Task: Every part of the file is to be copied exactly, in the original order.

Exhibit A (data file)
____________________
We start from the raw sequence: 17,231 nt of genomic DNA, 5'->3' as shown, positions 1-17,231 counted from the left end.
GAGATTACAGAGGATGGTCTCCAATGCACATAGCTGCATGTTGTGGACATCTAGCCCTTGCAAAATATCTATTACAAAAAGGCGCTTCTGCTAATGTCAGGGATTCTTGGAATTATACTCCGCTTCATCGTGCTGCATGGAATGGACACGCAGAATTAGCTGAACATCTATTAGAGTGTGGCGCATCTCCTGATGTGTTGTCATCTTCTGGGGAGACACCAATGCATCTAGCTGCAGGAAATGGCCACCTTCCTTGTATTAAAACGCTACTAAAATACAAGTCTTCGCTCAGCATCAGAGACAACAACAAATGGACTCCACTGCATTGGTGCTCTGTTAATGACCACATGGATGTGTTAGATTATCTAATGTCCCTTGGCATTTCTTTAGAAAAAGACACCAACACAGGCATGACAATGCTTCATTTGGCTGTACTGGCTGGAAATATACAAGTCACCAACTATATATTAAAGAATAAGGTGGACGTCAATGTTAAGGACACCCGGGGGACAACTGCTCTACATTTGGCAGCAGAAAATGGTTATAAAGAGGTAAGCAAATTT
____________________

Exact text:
We start from the raw sequence: 17,231 nt of genomic DNA, 5'->3' as shown, positions 1-17,231 counted from the left end.
GAGATTACAGAGGATGGTCTCCAATGCACATAGCTGCATGTTGTGGACATCTAGCCCTTGCAAAATATCTATTACAAAAAGGCGCTTCTGCTAATGTCAGGGATTCTTGGAATTATACTCCGCTTCATCGTGCTGCATGGAATGGACACGCAGAATTAGCTGAACATCTATTAGAGTGTGGCGCATCTCCTGATGTGTTGTCATCTTCTGGGGAGACACCAATGCATCTAGCTGCAGGAAATGGCCACCTTCCTTGTATTAAAACGCTACTAAAATACAAGTCTTCGCTCAGCATCAGAGACAACAACAAATGGACTCCACTGCATTGGTGCTCTGTTAATGACCACATGGATGTGTTAGATTATCTAATGTCCCTTGGCATTTCTTTAGAAAAAGACACCAACACAGGCATGACAATGCTTCATTTGGCTGTACTGGCTGGAAATATACAAGTCACCAACTATATATTAAAGAATAAGGTGGACGTCAATGTTAAGGACACCCGGGGGACAACTGCTCTACATTTGGCAGCAGAAAATGGTTATAAAGAGGTAAGCAAATTT